I think it's been long enough since it happened that the people involved should receive due credit, although they certainly needed to avoid it at the time. The first year I was at Keele (1959), the only entrance to the courtyard at Keele hall was the gate for the road. Staff were allowed to park in the courtyard. Some of them drove quite exuberantly, so walking through the gate could be a bit of an adventure. In the summer of 1960 (I think), the powers that were caused a pedestrian gate to be cut through the courtyard wall, a little to the left of the main gate as you approach from outside. Mike Vaughan (1961), who was a couple of years ahead of me and also living in hut 27 that year happened to be on campus at the time. The lintel over the new gate seemed a bit bare to him so one night he painted in the words "Freshers Gate." Charlie Wainwright, the head porter, conducted an investigation. He asked Sammy, the porter on duty that night, how this could have happened without his being aware of it. I've heard that Sammy answered, "Would I be b***** likely to hear paint brush scraping on stone?" Mike said he wouldn't have had to hear it, because he was there talking to him. Mike says the closest he came to being caught was when he overheard a couple of the staff talking about it. They said it was a really neat job, and whoever had done it must have used a stencil. Mike nearly blurted out, "I did not!" He also said he'd heard someone on staff remark that he rather liked these new traditions. And tradition it seems to have become. There were two immediate results. No one who was a fresher was willing to walk through the gate, and no one who wasn't a fresher would do so either.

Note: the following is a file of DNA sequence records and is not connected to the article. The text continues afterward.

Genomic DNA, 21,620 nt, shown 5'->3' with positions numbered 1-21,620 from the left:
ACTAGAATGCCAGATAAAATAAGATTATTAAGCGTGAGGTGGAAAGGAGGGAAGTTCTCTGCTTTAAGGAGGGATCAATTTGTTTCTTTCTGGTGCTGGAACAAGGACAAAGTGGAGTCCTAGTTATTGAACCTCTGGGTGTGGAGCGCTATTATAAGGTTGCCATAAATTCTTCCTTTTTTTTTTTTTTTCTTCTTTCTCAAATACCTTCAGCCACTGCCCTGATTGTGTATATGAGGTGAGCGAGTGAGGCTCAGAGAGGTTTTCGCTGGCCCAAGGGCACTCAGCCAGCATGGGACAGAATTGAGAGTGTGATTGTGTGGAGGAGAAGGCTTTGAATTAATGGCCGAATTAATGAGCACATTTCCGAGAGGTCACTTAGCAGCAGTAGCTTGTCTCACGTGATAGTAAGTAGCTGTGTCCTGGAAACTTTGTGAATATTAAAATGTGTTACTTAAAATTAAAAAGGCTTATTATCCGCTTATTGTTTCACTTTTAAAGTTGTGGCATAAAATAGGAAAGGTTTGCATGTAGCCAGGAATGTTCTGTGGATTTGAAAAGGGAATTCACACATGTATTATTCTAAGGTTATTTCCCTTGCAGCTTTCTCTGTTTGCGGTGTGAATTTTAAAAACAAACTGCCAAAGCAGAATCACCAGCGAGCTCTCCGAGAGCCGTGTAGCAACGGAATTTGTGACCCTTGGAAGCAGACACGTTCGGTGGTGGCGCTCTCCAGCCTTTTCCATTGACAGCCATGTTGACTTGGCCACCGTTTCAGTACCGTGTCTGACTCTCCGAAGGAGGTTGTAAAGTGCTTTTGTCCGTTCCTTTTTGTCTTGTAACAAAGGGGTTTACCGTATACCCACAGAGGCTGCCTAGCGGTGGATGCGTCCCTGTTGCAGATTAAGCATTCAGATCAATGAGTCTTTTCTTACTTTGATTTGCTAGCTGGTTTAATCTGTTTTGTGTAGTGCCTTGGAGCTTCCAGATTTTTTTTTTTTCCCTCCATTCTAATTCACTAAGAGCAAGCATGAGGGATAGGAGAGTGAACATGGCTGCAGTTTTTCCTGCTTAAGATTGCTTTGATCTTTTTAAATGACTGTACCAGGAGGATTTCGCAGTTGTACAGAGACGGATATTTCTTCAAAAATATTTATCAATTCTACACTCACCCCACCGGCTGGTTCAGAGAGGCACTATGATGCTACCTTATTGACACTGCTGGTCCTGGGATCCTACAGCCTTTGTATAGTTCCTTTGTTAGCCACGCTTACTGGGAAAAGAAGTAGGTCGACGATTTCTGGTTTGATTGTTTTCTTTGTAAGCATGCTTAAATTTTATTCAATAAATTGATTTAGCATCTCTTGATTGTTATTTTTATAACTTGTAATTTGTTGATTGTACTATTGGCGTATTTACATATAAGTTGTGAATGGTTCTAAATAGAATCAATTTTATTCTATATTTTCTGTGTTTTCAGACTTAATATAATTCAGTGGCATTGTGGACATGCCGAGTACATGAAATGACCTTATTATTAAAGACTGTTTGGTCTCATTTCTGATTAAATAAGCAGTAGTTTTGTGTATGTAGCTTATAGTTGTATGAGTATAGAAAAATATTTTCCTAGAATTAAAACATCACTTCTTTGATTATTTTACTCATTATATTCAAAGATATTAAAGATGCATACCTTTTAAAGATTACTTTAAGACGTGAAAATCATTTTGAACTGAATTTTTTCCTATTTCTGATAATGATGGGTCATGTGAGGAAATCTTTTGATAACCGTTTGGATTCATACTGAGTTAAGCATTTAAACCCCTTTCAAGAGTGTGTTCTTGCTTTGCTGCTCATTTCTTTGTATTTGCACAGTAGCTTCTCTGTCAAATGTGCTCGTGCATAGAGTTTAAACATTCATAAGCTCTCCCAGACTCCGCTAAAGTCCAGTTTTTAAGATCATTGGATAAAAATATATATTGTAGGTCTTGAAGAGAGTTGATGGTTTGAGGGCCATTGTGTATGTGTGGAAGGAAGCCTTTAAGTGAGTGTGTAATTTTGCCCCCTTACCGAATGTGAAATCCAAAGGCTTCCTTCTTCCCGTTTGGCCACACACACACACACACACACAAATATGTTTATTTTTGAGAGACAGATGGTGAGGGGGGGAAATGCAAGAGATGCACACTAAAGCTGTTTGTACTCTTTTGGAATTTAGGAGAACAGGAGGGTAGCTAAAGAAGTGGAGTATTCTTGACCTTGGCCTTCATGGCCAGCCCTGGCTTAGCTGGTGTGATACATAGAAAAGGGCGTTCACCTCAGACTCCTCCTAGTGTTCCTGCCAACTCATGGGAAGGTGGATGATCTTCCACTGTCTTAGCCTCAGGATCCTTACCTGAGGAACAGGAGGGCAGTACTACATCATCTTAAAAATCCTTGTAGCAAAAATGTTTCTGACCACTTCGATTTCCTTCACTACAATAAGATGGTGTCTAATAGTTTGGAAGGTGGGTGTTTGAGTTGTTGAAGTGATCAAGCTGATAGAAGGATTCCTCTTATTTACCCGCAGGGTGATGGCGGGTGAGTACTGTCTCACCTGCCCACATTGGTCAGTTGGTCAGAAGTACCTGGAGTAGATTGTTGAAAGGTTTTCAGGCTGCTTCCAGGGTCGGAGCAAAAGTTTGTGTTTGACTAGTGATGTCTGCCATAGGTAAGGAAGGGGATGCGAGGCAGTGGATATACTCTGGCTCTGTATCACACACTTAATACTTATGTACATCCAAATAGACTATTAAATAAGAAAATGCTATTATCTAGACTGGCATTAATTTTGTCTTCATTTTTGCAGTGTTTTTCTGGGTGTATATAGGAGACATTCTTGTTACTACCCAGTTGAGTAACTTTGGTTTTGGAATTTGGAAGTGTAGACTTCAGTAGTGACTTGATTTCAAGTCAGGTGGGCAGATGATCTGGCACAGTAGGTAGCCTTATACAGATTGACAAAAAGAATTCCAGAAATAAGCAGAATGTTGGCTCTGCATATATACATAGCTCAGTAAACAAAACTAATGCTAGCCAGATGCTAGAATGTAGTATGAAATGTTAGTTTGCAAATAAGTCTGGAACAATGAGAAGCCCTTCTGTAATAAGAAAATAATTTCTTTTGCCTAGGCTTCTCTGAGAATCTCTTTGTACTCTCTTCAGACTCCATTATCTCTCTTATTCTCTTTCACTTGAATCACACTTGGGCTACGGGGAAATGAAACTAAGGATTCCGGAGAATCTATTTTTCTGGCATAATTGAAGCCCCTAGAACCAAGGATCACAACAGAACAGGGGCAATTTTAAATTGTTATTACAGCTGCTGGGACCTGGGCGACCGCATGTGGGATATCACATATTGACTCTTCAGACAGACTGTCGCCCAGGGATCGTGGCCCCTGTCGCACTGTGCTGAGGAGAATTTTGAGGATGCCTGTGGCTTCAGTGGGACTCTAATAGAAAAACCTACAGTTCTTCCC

John Mainwaring (1963)